Andreas Carlstadt was one of Luther’s earliest supporters. As he was both older and academically more renowned than Luther, he strove to make his own independent contributions to the early Reformation. Thus he transgressed the mere criticism of the practice of selling indulgences and instead went for the jugular: In 1518, he published theses of his own on grace and the human will. In these he questioned Papal authority – and he also spent a considerable amount of time and ink to attack Eck directly.
Eck sensed his chance. He challenged Carlstadt to a disputation – a formalized academic debate with very rigid rules. The disputation was to be held in Leipzig (by choice of the supporters of the Reformation) in summer 1519. This corresponds to initiating a debate in Here I Stand – a key instrument for the Protestants and the Papacy to flip some cities to their respective religious beliefs. It goes beyond that, however: If you score a big victory, you might be able to disgrace the opponent debater (if you are the Protestant player) or to burn him at the stake (if you are the Papal player), which removes said debater from the game and wins you crucial victory points.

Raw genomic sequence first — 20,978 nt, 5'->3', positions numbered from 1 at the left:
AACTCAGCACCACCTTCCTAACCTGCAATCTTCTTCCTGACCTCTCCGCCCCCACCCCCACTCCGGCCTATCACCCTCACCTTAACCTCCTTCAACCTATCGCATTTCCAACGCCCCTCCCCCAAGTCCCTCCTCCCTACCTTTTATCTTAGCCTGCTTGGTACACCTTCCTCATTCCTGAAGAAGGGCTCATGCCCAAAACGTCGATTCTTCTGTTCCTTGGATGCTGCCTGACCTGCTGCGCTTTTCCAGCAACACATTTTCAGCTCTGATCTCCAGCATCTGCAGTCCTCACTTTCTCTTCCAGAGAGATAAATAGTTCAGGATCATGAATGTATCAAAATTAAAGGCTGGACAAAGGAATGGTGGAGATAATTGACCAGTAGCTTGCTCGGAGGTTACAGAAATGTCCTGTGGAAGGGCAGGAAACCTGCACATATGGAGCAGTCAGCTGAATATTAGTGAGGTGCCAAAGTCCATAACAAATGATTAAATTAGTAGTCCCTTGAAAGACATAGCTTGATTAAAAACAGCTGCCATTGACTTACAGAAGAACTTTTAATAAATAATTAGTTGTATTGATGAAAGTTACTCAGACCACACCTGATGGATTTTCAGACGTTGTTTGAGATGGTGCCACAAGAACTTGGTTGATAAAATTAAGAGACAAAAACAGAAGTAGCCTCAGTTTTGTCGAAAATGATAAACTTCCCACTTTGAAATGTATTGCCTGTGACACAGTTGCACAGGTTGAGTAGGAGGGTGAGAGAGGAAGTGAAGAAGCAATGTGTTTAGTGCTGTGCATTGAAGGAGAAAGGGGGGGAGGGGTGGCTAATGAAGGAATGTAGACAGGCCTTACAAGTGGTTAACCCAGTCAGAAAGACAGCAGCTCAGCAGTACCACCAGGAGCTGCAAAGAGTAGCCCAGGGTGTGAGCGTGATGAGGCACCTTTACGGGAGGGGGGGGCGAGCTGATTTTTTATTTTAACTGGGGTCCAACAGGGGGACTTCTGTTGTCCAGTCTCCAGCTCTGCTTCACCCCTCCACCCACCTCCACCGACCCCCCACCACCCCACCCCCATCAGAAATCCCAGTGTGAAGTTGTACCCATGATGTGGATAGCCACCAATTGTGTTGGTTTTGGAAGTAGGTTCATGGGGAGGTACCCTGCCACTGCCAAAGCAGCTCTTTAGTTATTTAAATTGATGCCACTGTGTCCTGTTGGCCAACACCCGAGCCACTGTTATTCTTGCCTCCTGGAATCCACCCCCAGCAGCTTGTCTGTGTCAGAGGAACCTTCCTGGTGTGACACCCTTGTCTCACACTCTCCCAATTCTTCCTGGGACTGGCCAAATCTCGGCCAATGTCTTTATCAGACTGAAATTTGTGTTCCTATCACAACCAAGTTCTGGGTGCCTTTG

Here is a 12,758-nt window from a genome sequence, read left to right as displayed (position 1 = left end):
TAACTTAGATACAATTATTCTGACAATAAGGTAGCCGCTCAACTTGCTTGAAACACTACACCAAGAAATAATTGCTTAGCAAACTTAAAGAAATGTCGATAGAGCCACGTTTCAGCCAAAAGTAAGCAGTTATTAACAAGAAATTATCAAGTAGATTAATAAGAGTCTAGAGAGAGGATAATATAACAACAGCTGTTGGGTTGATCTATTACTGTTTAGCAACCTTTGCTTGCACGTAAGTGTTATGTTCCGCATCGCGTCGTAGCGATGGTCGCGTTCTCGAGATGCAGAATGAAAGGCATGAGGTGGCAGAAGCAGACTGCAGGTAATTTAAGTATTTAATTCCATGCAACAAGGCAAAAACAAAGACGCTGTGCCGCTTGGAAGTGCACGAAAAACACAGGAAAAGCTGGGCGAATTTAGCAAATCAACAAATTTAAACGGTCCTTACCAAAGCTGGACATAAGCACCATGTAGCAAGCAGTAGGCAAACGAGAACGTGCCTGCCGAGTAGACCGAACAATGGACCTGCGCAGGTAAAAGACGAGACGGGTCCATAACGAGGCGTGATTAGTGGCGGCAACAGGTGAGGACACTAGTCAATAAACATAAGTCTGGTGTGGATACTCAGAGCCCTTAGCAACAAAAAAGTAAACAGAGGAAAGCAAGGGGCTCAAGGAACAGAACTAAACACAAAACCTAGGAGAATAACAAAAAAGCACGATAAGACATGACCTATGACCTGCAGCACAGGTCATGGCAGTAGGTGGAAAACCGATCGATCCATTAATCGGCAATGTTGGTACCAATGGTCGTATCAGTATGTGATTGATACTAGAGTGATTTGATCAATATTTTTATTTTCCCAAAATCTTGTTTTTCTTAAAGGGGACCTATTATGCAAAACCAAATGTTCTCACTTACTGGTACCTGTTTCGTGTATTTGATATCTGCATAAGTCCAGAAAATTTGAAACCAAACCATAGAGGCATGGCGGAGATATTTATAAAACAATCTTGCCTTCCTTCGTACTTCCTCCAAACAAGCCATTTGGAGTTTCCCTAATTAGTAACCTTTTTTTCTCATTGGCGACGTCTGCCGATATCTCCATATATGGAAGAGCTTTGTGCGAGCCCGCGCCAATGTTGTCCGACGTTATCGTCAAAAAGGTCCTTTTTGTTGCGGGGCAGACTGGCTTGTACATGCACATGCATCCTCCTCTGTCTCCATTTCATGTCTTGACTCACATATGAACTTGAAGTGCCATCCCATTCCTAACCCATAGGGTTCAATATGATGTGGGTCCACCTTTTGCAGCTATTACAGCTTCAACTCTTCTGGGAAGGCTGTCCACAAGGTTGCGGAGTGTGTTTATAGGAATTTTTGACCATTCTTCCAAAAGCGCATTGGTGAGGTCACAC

Clash of Titans: The Leipzig Debate
In Here I Stand, the Leipzig Debate is one of the Home Cards of the Papacy. It allows the Papal player to initiate a debate and, instead of choosing debaters at random, either pick their own debater or exclude one Protestant debater. That, of course, is best used to create lopsided match-ups. A skilled and aggressive debater like Eck can be used to pounce on weaker opponents, if they are left committed (that is, have conducted an action before) by themselves.